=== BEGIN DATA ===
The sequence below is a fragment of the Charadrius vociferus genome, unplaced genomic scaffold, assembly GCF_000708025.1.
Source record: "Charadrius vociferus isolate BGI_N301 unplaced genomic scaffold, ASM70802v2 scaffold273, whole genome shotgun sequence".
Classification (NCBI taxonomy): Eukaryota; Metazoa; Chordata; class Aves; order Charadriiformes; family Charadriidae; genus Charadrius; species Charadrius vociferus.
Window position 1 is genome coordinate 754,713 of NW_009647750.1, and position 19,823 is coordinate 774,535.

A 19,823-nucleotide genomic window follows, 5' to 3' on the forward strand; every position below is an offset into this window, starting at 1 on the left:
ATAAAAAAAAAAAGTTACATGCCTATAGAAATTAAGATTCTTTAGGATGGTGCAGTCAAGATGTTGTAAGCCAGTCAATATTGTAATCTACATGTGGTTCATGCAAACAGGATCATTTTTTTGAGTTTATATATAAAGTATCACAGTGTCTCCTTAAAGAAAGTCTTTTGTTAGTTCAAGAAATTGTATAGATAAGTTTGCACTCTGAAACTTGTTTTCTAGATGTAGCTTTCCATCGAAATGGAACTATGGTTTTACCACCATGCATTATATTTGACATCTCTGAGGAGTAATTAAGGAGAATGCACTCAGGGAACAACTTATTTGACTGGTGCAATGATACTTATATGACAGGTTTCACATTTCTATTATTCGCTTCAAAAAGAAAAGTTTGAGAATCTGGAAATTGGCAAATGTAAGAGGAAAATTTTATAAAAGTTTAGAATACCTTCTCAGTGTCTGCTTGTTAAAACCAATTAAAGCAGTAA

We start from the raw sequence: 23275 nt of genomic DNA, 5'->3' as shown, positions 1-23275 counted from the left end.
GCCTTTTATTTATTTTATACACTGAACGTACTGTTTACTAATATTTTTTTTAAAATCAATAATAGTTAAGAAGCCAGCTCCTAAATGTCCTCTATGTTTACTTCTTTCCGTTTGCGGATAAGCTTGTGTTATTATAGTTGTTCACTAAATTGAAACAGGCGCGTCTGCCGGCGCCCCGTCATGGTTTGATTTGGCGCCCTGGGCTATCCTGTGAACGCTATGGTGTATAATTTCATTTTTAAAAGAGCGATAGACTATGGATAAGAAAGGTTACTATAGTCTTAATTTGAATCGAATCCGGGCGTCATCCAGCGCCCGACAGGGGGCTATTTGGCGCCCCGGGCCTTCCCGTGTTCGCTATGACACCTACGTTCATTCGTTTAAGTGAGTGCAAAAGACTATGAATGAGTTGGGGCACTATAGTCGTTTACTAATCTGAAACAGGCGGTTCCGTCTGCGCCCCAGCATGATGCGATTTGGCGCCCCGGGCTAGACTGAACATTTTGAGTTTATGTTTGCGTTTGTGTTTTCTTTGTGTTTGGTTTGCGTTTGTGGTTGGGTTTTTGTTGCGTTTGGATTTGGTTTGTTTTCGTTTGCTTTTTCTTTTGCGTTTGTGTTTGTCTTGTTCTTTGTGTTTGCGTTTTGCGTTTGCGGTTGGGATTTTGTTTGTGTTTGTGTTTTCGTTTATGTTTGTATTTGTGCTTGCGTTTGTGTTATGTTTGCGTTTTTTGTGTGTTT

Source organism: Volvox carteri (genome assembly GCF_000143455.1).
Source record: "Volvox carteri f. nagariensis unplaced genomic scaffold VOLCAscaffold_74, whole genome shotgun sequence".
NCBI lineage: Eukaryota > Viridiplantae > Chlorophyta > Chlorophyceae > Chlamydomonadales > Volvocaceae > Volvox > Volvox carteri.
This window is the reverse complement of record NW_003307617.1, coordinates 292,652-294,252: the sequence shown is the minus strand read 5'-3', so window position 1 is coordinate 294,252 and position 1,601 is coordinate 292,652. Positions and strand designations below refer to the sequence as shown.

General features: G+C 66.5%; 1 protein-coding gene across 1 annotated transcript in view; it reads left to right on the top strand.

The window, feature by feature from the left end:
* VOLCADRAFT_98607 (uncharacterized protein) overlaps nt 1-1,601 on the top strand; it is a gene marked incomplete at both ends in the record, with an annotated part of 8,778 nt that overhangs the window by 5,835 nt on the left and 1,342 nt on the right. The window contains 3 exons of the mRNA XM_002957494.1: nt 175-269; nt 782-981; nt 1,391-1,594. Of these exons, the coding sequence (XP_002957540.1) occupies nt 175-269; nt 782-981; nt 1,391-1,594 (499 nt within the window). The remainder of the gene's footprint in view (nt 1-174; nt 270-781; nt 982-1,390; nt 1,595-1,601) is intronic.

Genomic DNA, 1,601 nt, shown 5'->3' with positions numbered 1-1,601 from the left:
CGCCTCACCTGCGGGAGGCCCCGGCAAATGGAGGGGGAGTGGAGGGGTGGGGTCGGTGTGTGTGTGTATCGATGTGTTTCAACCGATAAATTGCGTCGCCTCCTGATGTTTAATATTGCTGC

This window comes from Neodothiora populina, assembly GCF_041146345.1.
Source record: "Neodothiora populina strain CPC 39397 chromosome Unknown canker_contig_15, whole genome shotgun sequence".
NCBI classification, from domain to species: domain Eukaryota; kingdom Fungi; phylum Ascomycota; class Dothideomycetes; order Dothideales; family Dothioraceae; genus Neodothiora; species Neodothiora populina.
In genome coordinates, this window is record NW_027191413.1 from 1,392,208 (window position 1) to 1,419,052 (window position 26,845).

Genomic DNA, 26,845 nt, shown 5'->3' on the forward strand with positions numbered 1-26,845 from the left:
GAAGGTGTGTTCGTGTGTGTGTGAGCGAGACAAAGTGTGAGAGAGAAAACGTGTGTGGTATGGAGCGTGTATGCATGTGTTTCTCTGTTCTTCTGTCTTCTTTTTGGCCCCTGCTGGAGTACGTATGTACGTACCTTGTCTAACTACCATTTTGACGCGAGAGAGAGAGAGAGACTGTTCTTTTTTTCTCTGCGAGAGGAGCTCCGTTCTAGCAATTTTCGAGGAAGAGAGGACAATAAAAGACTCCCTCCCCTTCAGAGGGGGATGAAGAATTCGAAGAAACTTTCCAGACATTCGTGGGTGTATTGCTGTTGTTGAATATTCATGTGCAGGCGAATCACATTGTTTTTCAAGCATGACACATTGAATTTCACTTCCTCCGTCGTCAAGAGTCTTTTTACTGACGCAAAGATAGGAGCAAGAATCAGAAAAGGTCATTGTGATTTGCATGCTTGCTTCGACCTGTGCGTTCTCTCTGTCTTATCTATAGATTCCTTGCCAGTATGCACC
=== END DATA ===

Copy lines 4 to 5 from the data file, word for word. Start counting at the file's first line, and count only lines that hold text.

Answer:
Window position 1 is genome coordinate 754,713 of NW_009647750.1, and position 19,823 is coordinate 774,535.

A 19,823-nucleotide genomic window follows, 5' to 3' on the forward strand; every position below is an offset into this window, starting at 1 on the left: